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  • Life in a clinical diploma course

    Paterson, Keriata (1993)

    Conference item
    University of Waikato

    This paper focuses on the author’s experience of a Clinical Diploma programme. The author is a Maori woman who is in her second year of a three year post-graduate Clinical Diploma programme. The paper includes comment on the cultural focus of content, culture conflicts and areas where the programme might be improved for Maori students.

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  • Pakeha students and a pro-Treaty analysis: Teaching issues in a diploma of clinical psychology programme

    Yensen, Helen; McCreanor, Tim (1993)

    Conference item
    University of Waikato

    We ran Treaty/biculturalism workshops for the Diploma on an ad hoc basis in 1990, 1991, and 1992. This year we have contracted for a fuller package which involves work with first and second years and staff. Next year this will continue with third year students. We believe biculturalism training for non-Maori has two major aspects and, although they overlap in various ways we think that it is useful to separate them: the first one is awareness of Maori cultural practices, values, etc, which can perhaps be called ‘cultural sensitivity training’. This needs to be under the control of Maori and have major input from Maori. The second aspect is where our focus is, and that is awareness of the effect on the Maori world of the loss of sovereignty by Maori; of their marginalisation over the last one hundred and fifty years by Pakeha; of their oppressed status; loss of economic base, and the implications for change that flow from those events. We believe that, at least initially, Pakeha have the responsibility for educating themselves and other pakeha in this area.

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  • Cultural Justice and Ethics

    Nikora, Linda Waimarie (1993)

    Conference item
    University of Waikato

    Contains the complete proceedings of the Cultural Justice and Ethics symposium held within the Annual Conference of the New Zealand Psychological Society, Wellington, 23rd-24th August, 1993. The responsibility for ensuring that the discipline of psychology is culturally just, is not only that of Maori or some other non-dominant group - the responsibility belongs to all involved in psychology. This collection of papers is about questioning and challenging the psychology that has been adopted from other settings. It is about nurturing and valuing the development of local and indigenous psychologies. It is about developing psychological tools and methods of application that are culturally compatible. It is an invitation to become excited about and instrumental in building a profession and practice in Aotearoa, for Aotearoa.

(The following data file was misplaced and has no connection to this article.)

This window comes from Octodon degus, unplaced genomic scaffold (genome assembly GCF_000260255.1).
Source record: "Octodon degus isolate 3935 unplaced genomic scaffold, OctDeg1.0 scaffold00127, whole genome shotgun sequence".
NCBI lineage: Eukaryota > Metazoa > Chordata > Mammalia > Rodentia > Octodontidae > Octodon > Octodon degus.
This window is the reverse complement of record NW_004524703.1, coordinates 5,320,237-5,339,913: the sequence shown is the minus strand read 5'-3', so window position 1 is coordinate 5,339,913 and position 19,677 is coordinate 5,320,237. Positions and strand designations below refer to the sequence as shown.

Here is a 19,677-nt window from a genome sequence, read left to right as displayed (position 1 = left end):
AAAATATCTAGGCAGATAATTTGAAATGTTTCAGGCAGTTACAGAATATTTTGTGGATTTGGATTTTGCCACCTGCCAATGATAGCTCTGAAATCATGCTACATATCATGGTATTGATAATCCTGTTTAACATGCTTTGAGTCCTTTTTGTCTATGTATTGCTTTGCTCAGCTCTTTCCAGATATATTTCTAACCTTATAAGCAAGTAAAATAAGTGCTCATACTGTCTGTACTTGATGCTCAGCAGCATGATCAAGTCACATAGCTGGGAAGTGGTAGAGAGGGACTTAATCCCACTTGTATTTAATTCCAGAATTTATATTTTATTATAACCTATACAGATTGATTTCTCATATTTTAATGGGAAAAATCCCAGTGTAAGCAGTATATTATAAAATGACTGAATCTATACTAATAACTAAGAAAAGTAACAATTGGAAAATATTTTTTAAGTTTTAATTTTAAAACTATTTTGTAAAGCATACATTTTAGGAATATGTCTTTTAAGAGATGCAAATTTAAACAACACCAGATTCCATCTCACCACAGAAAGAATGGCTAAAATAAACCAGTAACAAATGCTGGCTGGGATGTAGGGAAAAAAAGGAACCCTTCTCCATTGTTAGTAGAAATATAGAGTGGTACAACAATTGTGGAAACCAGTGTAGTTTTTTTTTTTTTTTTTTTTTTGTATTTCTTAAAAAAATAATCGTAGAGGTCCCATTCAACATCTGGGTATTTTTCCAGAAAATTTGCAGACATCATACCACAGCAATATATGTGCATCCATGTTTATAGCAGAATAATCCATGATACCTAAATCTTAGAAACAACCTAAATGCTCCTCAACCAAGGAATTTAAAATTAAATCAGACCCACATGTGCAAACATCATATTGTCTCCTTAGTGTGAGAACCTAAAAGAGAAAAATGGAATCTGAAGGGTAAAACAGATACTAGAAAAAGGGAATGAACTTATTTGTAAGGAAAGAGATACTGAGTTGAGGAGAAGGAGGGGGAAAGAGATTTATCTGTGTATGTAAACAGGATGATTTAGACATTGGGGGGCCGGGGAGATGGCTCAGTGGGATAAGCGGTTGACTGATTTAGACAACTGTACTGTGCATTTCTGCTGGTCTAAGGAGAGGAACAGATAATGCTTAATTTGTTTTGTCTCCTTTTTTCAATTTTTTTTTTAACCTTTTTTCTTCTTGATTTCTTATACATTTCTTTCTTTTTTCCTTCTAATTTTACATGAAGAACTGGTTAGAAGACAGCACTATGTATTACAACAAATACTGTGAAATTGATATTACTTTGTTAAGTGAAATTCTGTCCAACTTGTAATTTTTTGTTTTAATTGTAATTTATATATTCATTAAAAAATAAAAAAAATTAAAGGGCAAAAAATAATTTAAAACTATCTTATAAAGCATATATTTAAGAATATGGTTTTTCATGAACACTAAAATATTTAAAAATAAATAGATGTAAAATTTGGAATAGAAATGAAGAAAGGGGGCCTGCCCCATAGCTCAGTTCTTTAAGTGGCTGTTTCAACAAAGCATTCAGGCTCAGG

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  • Cultural justice and ethics: From within

    Garner, Kerin (1993)

    Conference item
    University of Waikato

    Where I eventually got a lot of support, awhi, aroha, was from the PPTA when I became a member of Te Huarahi and they helped to see me through the tears and the confusion. It wasn’t because I was Maori, it was because I was a human being. I think the process I have gone through is a process of becoming human, and becoming real in thinking; yes, my experience is valid. I’m not just Maori, I’m Pakeha too. I want both of them, I am both of them. I don’t have to get up and speak fluent Maori right now. Perhaps it will come. I hope it does because I want it to, and I’m going to work on it. But I do feel that people like me, and there are many of us, are not marginal. We are bridges between cultures. This diversity has to be acknowledged, honoured and respected.

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  • The challenges of culture to psychology and post-modern thinking

    Waldegrave, Charles (1993)

    Conference item
    University of Waikato

    Someone at a workshop in the Waikato once said to us, “You know a Maori, if they want to, can always learn to be a psychologist, but a psychologist can’t learn to be a Maori”. Cultural knowledge may or may not be accompanied by social science knowledge. Cultural knowledge can stand on its own. Those who possess it, and choose to work in the institutions we are associated with, have gifts this country desperately needs. All our organisations require such people, and they need to be properly resourced, have employment security and control over their work. Their own work away from our organisations also requires adequate resourcing. They can heal their own in ways that we will never be able to. They will almost certainly offer the field rich alternative metaphors and meanings that can free us from the tired old medical, biological and social science ones. This also has implications for those in other branches of psychology, including research, experimental and industrial psychology. There is perhaps a unique opportunity for psychologists in this country of Aotearoa/New Zealand to recognise other ways of describing events, which will lead to creative practices and enable the health and welfare resources to get to those who most need them, on their own terms. It would also enable other people, other workers from other cultures to develop new paradigms, and new shifts in our field. This will not lead to the abandonment of social science, but it will enable that body of knowledge, to sit appropriately along side other realms of knowledge such as gender knowledge, and cultural knowledge, without dominating. A new experience for the social scientists, but I suspect a liberating one!

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  • Tatari, tautoko, tauawhi - Hei awhina tamariki ki te panui pukapuka: Some preliminary findings

    Glynn, Ted; Rogers, Sonia; Teddy, Nancy; Atvars, Kathryn (1993)

    Conference item